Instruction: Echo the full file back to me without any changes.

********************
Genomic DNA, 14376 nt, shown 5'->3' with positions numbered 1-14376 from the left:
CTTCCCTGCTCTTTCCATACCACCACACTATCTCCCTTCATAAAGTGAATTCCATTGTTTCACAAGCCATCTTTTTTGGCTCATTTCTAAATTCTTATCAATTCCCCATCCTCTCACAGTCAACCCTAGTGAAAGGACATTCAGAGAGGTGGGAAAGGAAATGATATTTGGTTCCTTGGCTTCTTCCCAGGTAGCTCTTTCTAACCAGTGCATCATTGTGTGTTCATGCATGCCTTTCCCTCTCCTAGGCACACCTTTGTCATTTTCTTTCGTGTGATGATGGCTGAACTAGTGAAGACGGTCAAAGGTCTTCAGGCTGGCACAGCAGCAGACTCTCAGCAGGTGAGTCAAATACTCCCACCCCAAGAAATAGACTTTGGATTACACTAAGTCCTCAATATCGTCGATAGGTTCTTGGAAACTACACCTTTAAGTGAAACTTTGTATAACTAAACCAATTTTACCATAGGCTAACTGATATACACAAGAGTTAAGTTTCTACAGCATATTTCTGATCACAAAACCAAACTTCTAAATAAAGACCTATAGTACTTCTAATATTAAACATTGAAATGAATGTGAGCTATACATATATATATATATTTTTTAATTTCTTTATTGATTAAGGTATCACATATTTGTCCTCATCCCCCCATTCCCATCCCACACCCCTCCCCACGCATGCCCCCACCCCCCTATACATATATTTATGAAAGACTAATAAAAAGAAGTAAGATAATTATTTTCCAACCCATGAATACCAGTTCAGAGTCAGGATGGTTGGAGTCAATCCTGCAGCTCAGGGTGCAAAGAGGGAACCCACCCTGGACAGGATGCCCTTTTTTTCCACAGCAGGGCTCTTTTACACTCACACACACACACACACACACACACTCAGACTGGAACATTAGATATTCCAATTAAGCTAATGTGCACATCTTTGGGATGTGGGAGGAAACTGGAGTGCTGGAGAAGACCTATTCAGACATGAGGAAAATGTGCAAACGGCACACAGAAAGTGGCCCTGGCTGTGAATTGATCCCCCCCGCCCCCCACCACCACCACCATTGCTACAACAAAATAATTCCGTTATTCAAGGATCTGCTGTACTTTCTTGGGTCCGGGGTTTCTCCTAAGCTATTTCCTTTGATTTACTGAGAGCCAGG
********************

Genomic DNA, 14376 nt, shown 5'->3' with positions numbered 1-14376 from the left:
CTTCCCTGCTCTTTCCATACCACCACACTATCTCCCTTCATAAAGTGAATTCCATTGTTTCACAAGCCATCTTTTTTGGCTCATTTCTAAATTCTTATCAATTCCCCATCCTCTCACAGTCAACCCTAGTGAAAGGACATTCAGAGAGGTGGGAAAGGAAATGATATTTGGTTCCTTGGCTTCTTCCCAGGTAGCTCTTTCTAACCAGTGCATCATTGTGTGTTCATGCATGCCTTTCCCTCTCCTAGGCACACCTTTGTCATTTTCTTTCGTGTGATGATGGCTGAACTAGTGAAGACGGTCAAAGGTCTTCAGGCTGGCACAGCAGCAGACTCTCAGCAGGTGAGTCAAATACTCCCACCCCAAGAAATAGACTTTGGATTACACTAAGTCCTCAATATCGTCGATAGGTTCTTGGAAACTACACCTTTAAGTGAAACTTTGTATAACTAAACCAATTTTACCATAGGCTAACTGATATACACAAGAGTTAAGTTTCTACAGCATATTTCTGATCACAAAACCAAACTTCTAAATAAAGACCTATAGTACTTCTAATATTAAACATTGAAATGAATGTGAGCTATACATATATATATATATTTTTTAATTTCTTTATTGATTAAGGTATCACATATTTGTCCTCATCCCCCCATTCCCATCCCACACCCCTCCCCACGCATGCCCCCACCCCCCTATACATATATTTATGAAAGACTAATAAAAAGAAGTAAGATAATTATTTTCCAACCCATGAATACCAGTTCAGAGTCAGGATGGTTGGAGTCAATCCTGCAGCTCAGGGTGCAAAGAGGGAACCCACCCTGGACAGGATGCCCTTTTTTTCCACAGCAGGGCTCTTTTACACTCACACACACACACACACACACACACTCAGACTGGAACATTAGATATTCCAATTAAGCTAATGTGCACATCTTTGGGATGTGGGAGGAAACTGGAGTGCTGGAGAAGACCTATTCAGACATGAGGAAAATGTGCAAACGGCACACAGAAAGTGGCCCTGGCTGTGAATTGATCCCCCCCGCCCCCCACCACCACCACCATTGCTACAACAAAATAATTCCGTTATTCAAGGATCTGCTGTACTTTCTTGGGTCCGGGGTTTCTCCTAAGCTATTTCCTTTGATTTACTGAGAGCCAGG